previous century. Amitabha is a Sanskrit term meaning "boundless
splendour" or "infinite glory" if any real translation can ever
be arrived at; therefore it is not a "Chinese perversion of the
Sanskrit Amrita Buddha. "Aindriya literally means "pertaining to
the senses," and not ''Indirani, the wile of Indra." Apana is one
of the pranas, and hardly "a practice of Yoga." Arasa Maram is
not Sanskrit but Tamil, as its final m indicates (in addition to
its meaning); it is the common name for the Pipal tree.
Imagine "Bagavadam" (Bhagavata) described as "a Tamil Scripture
on Astronomy and other matters," while it is one of the most
celebrated of the eighteen Mahapuranas treating of Vishnu,
Krishna, the Creation, and the histories of various sovereigns.
Dhyan Chohans, if literally translated, means "Lords of
Meditation," and not "Lords of Light. "The term Me-lha refers to
a Tibetan fire-god; it is neither Sanskrit, nor has it anything
to do with Salamanders which are elementals. And when it comes
to Midgard from the Scandinavian mythology, this term refers to
the Earth, the home of men between heaven and hell; the Midgard
snake was killed by Thor. It is Nidhogg, and not Midgard that
gnaws at the roots of Yggdrasil, the Ash Tree of Life.
The definitions of the Days and Nights of Brahma are entirely
wrong. A Day of Brahma is equivalent in length to 1,000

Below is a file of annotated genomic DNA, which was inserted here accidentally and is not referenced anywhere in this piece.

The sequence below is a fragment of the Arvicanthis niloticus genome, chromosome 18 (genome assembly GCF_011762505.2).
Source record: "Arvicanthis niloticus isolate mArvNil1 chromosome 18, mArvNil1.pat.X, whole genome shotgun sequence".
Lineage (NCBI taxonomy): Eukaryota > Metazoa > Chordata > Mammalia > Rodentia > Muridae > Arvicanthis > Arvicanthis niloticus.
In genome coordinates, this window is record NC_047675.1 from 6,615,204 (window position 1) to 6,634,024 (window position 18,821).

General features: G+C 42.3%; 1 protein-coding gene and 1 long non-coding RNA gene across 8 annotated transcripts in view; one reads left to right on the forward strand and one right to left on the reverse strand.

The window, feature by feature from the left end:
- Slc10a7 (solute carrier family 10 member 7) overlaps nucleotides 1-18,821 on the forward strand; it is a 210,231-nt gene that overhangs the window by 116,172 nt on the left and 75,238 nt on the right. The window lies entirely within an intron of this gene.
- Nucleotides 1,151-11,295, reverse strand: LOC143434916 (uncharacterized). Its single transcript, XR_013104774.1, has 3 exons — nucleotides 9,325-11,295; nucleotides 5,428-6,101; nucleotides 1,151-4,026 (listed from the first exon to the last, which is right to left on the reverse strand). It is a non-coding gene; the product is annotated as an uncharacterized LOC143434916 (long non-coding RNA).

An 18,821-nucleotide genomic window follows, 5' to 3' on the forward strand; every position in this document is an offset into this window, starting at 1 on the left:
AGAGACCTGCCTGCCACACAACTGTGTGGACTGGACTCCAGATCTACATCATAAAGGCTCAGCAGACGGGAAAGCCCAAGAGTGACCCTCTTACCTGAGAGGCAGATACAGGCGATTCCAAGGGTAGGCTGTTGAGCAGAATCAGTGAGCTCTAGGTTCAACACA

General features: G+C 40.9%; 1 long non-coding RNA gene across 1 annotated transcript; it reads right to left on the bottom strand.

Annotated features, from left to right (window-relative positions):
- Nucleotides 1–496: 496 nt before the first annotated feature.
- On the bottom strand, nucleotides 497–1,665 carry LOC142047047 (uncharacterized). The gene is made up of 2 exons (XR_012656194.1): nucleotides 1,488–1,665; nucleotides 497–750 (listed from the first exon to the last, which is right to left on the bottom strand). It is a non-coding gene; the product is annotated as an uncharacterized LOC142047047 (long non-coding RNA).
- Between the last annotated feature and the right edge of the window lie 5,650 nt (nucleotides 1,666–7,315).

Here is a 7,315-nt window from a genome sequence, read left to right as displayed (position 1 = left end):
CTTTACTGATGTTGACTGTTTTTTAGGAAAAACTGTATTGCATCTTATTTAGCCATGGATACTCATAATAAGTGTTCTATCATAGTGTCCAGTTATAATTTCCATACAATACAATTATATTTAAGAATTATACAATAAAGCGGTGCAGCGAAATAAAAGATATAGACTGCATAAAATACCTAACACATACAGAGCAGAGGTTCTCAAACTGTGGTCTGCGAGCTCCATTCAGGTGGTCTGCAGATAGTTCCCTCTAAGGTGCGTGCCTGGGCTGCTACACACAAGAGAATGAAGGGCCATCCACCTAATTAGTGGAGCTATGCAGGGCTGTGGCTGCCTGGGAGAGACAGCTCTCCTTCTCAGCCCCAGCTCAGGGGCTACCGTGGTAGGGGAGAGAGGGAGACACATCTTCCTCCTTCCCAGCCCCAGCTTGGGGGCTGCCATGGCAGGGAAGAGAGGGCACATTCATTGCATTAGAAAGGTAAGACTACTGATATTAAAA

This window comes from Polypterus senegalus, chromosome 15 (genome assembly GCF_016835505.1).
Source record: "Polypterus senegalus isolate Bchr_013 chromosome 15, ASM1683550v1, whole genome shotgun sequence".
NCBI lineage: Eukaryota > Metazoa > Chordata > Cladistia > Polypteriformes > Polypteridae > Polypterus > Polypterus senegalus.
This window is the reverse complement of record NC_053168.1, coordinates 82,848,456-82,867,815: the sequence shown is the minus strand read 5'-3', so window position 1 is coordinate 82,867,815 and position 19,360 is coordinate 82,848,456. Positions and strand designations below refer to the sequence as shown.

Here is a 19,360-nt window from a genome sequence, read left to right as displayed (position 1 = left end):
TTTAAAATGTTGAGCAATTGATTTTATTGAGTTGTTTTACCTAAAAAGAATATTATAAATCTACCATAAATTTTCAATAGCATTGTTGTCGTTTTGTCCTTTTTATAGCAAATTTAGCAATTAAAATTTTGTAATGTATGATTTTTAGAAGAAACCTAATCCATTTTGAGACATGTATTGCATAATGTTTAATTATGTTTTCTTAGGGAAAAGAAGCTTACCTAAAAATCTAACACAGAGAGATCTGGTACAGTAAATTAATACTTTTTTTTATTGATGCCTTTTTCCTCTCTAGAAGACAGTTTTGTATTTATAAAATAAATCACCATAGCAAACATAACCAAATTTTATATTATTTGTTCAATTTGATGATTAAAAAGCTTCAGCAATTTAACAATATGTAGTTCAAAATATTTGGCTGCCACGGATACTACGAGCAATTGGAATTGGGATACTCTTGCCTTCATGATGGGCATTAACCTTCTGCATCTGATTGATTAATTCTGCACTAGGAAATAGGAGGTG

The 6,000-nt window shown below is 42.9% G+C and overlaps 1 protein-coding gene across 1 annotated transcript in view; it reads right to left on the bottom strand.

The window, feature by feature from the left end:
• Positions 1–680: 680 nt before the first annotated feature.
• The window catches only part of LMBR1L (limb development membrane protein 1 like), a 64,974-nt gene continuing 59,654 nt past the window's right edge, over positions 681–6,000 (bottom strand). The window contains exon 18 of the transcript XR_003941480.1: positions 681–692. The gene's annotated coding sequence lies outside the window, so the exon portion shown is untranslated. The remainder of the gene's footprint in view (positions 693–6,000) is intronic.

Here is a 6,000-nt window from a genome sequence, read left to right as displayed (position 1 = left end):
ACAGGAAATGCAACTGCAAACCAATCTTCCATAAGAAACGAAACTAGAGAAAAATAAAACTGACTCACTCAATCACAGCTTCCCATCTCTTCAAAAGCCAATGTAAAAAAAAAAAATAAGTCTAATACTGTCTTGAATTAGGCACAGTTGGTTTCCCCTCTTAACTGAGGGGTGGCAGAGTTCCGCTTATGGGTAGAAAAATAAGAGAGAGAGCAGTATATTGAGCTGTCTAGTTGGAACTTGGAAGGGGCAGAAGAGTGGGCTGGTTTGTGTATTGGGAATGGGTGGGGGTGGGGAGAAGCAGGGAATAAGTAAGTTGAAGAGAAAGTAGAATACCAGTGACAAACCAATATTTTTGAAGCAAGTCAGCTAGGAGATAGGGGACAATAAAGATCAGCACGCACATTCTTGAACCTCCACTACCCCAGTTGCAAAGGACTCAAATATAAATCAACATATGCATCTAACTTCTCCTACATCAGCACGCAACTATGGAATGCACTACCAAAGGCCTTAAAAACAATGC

Mahayugas. This is a period of 4,320,000,000 years (Cf.
Bhagavad-Gita, VII, sloka 17). An Age of Brahma represents the
period of life of Brahma, which is stated in the Mahabharata to
be a period of 100 of Brahma's Years. This is equivalent to
311,040,000,000,000 years, which consists of fifteen figures.
A partial survey of the first four letters of the Glossary has
revealed no less than 40 mistranslations out of about 300 terms,
a very high percentage indeed.
The above instances should suffice for our purpose.
A closer examination of the text than that already completed
will, no doubt, merely increase the list of errors, and it is
doubtful whether it would be of any real value.
We are faced here with a perfectly honest but woefully inadequate
attempt on the part of various early scholars to grasp the subtle
meaning of Oriental and other ancient terms, and to render their
phonetic or actual form in English letters. Since those days,
scholarship in the field of Egyptology, Orientalism, Classical
research, and the like has advanced very considerably, and the
early definitions have become quite inadequate; they have been
superseded by a vaster knowledge and far greater accuracy,
though, from the standpoint of occult study, even the scholarship